Brand New – Daisy
September 22, 2009 —> September 22, 2019
Out of Brand New’s lauded canon, it’s easy to forget about the red-headed stepson that is Daisy. Everything about the album is just a tad off. It begins and ends with a very out-of-place hymn; the album cover features a demonic looking fox in the middle of a beautiful forest; the band shifts rather abruptly from the broodingly existential emo-rock of The Devil and God are Raging Inside Me to frantically screamed mantras that clash against fiery, grunge-inspired guitars like dueling swords. Even for a band that developed a penchant for reinventing itself with each release, Daisy was…out there. At the time, fans who were spoiled by greatness hailed the album as disappointingly good; a take that has not necessarily aged well. Over the next decade, Daisy‘s legacy would grow considerably as fans began to recognize its unique atmosphere and appreciate the fact that it was going to be – until the unexpected release of Science Fiction in 2017 – Brand New’s final recording.
Ten years later, the whole album still feels crucial. “Vices” is the ideal opener, with the opera-like curve ball of an opening verse serving as a perfect snapshot of Daisy‘s wiry unpredictability, while “Sink” and “Gasoline” prove how grainy and visceral Lacey’s shouts/screams could become in a hopeless emotional vacuum. “You Stole” and “Noro” are still spine-tingling creepers, painting illusions of deception, mystical forests, and hellfire. The whole thing is rife with paranoia, which culminates in the end-times harbinger of the title track. Daisy is the only kind of emotional burnout that makes sense after a magnum opus like The Devil and God – where the band went from caring way too much about everything to no longer caring at all. It’s a complete abandonment of virtues, opting instead to look evil in the face and roar back, knowing full well that damnation is, for all of us, inevitable.
What’s amazing about Daisy – and not necessarily true of the band’s other efforts – is that gold nuggets continue to turn up year after year. It took me at least one year to know for sure that Lacey was screaming I’m on my way to hell at the end of “Noro”, and not “I’m on my way out.” It wasn’t until a couple years later that I realized “In a Jar” actually contains a backwards verse about the end of the world, taken – almost verbatim – from one of the final chapters of the Bible. It was probably around the same time that I discerned the cryptic lyrics of “Be Gone”, a brief track initially discarded by many as hands-down “the worst song the band ever made” – a notion I wholeheartedly disagree with. There’s an awful lot of seemingly random allusions to beds, trees, and flames – and it wasn’t until around 2015-2016 – when I’d finally given up hope of there ever being a Daisy follow-up – that I finally sat down to dissect the lyrics on a deeper level, connecting the thematic dots only to realize that Daisy just might go even deeper than TDAG. As time wore on, Daisy went from being the weird step down from Brand New’s masterpiece to rivaling said masterpiece. For as good as Deja Entendu was, or Science Fiction still is, neither of those albums made me work so hard to learn them, nor did they unfurl as many musical and lyrical layers. For those reasons, it’s pretty clear that Daisy at least resides upon the #2 perch within the group’s discography, which is something many of us might have deemed impossible when it first hit shelves in the Fall of 2009.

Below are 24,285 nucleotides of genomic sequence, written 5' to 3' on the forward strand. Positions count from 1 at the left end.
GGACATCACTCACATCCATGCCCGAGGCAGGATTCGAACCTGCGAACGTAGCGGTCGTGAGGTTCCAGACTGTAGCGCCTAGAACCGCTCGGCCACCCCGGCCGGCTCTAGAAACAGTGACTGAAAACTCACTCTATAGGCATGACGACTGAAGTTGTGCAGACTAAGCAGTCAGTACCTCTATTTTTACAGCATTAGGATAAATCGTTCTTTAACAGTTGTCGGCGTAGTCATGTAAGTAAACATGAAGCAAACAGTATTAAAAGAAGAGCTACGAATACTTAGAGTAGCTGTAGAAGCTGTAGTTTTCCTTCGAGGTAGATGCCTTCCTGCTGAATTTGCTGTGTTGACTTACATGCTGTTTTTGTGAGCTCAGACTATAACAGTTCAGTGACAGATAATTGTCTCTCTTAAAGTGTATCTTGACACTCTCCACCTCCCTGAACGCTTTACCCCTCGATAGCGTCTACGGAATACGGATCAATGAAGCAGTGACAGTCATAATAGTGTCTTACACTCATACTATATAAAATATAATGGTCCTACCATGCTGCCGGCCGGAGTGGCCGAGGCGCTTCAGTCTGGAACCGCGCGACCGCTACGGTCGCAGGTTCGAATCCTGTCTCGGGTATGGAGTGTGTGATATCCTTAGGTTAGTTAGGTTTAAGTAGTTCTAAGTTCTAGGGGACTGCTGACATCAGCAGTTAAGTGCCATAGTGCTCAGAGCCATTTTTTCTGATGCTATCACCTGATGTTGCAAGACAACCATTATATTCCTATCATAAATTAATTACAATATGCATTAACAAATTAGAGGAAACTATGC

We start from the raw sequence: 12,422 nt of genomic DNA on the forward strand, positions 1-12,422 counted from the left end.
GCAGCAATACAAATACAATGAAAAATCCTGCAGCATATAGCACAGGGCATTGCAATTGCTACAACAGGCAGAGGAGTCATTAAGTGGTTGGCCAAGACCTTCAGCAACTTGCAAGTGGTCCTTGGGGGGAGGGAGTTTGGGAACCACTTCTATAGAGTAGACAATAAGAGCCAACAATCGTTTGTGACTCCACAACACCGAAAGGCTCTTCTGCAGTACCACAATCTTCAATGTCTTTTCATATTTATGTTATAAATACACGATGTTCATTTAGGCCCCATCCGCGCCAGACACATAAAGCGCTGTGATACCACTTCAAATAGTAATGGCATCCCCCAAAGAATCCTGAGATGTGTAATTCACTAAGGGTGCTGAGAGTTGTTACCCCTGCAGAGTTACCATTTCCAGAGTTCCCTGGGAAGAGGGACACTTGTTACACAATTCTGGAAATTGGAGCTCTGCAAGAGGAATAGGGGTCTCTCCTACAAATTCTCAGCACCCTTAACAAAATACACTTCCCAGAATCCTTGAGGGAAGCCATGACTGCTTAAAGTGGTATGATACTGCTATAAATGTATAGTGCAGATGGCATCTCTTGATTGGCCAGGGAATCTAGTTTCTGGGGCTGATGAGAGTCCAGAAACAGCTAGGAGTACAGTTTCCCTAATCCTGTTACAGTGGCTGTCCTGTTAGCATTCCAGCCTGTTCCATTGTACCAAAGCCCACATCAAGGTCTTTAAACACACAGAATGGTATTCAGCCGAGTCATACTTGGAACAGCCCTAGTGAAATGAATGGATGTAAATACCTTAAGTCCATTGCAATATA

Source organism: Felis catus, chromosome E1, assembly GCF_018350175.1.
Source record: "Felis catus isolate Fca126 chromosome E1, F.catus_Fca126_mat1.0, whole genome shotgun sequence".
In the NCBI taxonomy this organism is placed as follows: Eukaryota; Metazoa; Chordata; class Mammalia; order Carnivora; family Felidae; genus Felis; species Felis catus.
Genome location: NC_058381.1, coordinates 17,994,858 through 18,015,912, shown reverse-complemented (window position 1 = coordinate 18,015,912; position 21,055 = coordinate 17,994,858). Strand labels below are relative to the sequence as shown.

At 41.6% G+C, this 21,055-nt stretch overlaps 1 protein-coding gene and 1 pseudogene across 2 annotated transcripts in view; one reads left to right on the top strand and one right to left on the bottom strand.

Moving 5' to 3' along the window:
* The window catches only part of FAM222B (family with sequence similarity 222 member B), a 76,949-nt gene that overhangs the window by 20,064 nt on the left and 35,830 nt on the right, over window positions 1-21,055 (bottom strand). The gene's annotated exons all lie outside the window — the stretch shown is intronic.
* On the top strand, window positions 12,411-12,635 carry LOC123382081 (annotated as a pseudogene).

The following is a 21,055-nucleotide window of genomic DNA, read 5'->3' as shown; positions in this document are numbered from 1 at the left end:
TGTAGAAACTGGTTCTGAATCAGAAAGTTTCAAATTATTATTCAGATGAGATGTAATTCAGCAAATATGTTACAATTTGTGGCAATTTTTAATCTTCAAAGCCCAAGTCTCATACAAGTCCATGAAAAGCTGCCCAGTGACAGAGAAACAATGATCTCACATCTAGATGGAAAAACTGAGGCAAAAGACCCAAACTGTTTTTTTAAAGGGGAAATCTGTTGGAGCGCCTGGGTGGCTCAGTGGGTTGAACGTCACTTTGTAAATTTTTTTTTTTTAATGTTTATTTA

A decade now stands between the college senior who drove to four different record stores in one day just to purchase Daisy on its release date, and the thirty-two year old who now needs to make up an excuse in between his newborn’s screams and bowel movements just to write about an important anniversary for one of his all-time favorite records. Time changes everything, from you and I to how we perceive music. I can’t really think of a better example – a bigger grower – than Daisy. When I think of Brand New the band – not just their songs, but their overall image and how we perceive them – I think that it was shaped by Daisy more than any other record. It’s the album that took them from “alt/indie-rockers” (whatever that means) to true experimentalists who were unafraid of burning their brand to the ground in order to grow a new image out of its ashes. There’s no other album out there quite like Daisy. And that’s something worth celebrating a decade later.
We need ten years on rewind so we can return.
She said goodbye to the ground
She said goodbye to the ground